But music and survival go hand in hand for Szpilman. Without music he cannot exist. When his family is being herded, with the rest of these Jews, like cattle into cattle cars for transportation out of the ghetto, Szpilman's life is saved. He remains as one of the conscripted forced laborers. And when this becomes unbearable, he escapes into Warsaw proper. With some help from friends, he flees from apartment to apartment, living locked in like a caged animal in a zoo.

Polanski's use of Chopin throughout the film as the background score is moving and effective. The Polish composer's evoctive music brings a sad mood, yet frosted with a subtle hint of hope. Detweiler comments on a powerful moment: "The scene in which Szpilman discovers an upright piano in his latest safe house affirms the sustaining power of art. Szpilman's private recital drives all the horrors of his reality away."

Survival is a major theme in The Pianist. To survive these horrors, Szpilman had to retreat from the harshness surrounding him and use his gifts, his passions and his memories to give himself strength and purpose. Human beings react differently in this kind of situation. Some will give up, become fatalistic and die. Many did. Others will rally and find a strong sense of self-preservation, often surviving at the expense of others. Szpilman, once separated from his family, focused on personal survival mostly alone. Yet, God-fearers and Jesus-followers will find that God never leaves them or fails them (Heb. 13:5-6). He is only a prayer away.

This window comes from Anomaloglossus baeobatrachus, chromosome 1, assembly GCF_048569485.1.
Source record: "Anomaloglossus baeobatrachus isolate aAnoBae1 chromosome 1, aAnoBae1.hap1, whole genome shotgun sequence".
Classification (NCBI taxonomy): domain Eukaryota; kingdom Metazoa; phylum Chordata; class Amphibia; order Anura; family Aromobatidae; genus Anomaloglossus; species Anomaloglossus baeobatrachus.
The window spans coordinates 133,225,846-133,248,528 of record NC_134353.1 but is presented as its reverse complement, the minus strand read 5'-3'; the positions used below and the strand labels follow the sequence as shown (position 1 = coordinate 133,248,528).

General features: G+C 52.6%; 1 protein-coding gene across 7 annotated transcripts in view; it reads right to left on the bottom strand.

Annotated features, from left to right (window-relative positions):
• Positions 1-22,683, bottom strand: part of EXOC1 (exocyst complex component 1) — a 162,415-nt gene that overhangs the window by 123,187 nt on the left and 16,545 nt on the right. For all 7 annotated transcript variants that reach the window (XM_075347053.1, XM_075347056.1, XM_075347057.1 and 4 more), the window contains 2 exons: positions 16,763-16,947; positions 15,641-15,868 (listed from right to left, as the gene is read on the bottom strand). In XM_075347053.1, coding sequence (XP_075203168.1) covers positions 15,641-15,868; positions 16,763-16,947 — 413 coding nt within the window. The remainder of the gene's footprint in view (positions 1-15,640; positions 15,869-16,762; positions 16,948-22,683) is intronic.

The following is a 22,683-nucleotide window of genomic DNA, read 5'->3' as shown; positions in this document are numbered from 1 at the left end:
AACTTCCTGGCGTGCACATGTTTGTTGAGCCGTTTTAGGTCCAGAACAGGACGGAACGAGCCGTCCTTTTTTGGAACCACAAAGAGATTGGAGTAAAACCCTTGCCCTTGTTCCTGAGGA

Another major theme is the arbitrariness of life and death. Its randomness is illustrated in two ghetto scenes. In one, a group of Nazis enter an apartment just when a Jewish family is sitting down to dinner. When all but one family member stands up, they pour their wrath on the one still sitting. They pick up this wheel-chair-bound man and toss him over the balcony to fall to his death. In another scene, a Nazi officer pulls men from the conscript work force as they are on their way back to the ghetto after the day's work. Ordering these selected men to lie down, he calmly shoots each one in the head. Abritrary and ruthless.